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n1vux (1492)

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Only started with Perl4 and Perl5 in 1995. I was doing AWK etc for 12 years before that, and resisted switching. I've been doing OO since before C++ hit bigtime, with Objective-C and SmallTalk, so I really like the (no longer new) Perl5 OO style; and the Lispish Map style is also an old friend. What do I hack with Perl? All data that passes my way; systems monitoring scripts at $DayJob, weather data at night, and I cheat on NPR word puzzles. Member: [] [] /. LinkedIn []

N1VUX is my FCC-issued ham radio callsign.

Journal of n1vux (1492)

Monday April 04, 2005
11:41 AM

Science News

[ #24001 ]
Telescopes see 'distant planet'
«The new planet (right) orbits a relatively young star Astronomers say they have obtained the first confirmed images of a planet beyond our own Solar System. ... An exoplanet image was released last year, but astronomers said it was unclear if the planet was orbiting its star or an object in the background. However, the latest object is clearly orbiting GQ Lupi, say experts. »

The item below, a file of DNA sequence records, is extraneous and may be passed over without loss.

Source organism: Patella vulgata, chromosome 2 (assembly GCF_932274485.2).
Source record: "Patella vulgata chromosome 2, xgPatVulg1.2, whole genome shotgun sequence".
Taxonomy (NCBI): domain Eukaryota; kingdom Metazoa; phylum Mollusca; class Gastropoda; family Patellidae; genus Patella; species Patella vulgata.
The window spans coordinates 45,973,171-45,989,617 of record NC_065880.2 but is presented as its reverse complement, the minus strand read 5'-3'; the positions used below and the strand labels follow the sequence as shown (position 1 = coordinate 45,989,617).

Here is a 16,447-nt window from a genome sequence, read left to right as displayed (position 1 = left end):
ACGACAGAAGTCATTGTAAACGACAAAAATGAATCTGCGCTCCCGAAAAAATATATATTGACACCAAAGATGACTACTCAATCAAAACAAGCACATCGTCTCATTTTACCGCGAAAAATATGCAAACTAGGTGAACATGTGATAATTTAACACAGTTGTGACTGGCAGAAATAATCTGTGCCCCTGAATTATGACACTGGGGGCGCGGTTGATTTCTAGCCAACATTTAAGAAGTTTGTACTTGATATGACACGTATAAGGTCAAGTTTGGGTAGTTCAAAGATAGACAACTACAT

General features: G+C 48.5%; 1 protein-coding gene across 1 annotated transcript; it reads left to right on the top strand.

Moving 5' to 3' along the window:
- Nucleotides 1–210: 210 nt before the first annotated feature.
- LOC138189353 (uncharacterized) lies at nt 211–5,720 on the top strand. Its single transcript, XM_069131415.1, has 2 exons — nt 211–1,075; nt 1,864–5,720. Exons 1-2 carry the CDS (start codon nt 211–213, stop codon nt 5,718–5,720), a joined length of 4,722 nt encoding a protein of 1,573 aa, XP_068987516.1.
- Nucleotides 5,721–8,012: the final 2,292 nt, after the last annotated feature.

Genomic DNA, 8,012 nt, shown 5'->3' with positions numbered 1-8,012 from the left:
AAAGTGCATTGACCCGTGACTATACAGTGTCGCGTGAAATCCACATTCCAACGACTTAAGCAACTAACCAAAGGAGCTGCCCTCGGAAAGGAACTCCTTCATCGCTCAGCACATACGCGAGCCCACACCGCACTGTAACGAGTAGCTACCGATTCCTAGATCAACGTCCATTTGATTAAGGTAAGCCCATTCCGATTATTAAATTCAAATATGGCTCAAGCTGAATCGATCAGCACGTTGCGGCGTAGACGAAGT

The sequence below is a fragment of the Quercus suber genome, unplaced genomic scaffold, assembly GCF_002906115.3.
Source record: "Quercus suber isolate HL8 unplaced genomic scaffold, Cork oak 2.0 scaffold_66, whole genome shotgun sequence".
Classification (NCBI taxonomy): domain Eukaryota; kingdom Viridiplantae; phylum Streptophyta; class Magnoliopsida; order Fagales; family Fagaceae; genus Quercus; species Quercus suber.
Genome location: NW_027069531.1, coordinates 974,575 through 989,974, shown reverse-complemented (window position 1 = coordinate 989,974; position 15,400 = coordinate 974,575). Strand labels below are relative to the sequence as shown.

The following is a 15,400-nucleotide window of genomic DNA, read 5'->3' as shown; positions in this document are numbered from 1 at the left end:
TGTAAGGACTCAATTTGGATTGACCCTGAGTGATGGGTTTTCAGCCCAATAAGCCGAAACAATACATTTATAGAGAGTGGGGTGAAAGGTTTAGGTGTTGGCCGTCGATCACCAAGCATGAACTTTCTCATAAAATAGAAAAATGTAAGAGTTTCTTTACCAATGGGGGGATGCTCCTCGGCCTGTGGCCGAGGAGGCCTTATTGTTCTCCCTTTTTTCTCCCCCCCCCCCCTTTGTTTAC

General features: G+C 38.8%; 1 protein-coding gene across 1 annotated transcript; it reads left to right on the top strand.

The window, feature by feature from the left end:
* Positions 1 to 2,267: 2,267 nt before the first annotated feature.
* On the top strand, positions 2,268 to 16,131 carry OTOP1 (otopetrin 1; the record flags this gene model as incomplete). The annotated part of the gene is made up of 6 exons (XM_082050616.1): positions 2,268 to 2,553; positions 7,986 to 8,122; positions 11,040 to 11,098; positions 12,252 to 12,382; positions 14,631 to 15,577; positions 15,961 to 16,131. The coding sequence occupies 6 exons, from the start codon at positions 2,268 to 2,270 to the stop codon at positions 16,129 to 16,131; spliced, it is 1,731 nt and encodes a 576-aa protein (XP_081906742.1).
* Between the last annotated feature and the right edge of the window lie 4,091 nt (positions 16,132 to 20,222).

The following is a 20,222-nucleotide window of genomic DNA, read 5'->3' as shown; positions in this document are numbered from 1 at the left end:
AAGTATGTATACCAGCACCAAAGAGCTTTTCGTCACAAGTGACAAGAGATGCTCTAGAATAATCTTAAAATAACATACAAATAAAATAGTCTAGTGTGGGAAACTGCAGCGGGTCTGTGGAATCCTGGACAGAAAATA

1-2 x Jupiter in size, 100 AU's out, - U.Jena original (in German, w/ images) and team homepage (in German), via UtahSkies, BBC , Space.COM

UPDATE -- Links to RAS NAM Proceedings and pre-print for this paper at

Hybrid Solar Eclipse April 8th
Strongest in So.Pacific, where it will go anular to total to anular; and anular on land along a strip Panama - Colombia - Venezuela. This will be a Partial (cresent) eclipse for much of Southern US + western South America, but misses NY, Chicago, Salt Lake.
Black holes do not exist - Dark Energy Stars instead!?
«When most people think of black holes, they think of an area of space where matter can disappear. But that view is inconsistent with quantum mechanics. In 1991, Laboratory physicist George Chapline suggested that this inconsistency could be avoided if the vacuum state of ordinary space–time is assumed to be a kind of superfluid. The formation of black holes would correspond to a “squeezing” of the vacuum—a quantum process roughly analogous to the compression of an ordinary fluid. More recently, Chapline and colleagues at Stanford University have extended this idea to account for the event horizon of a black hole. They proposed that near the event horizon surface of a black hole, ordinary space undergoes a continuous phase transition to a phase with a much larger vacuum energy than the cosmological vacuum energy inferred from observations of distant supernovae. The physicists have predicted that near the surface of a black hole, matter behaves in a markedly different way from what is predicted by classical general relativity. »
- LLNL Release, arXiv-astro-ph paper via Ars Technica and Nature and /.;
also NASA colloquium abstract
This is an update on work reported in July 2003 SciAm.
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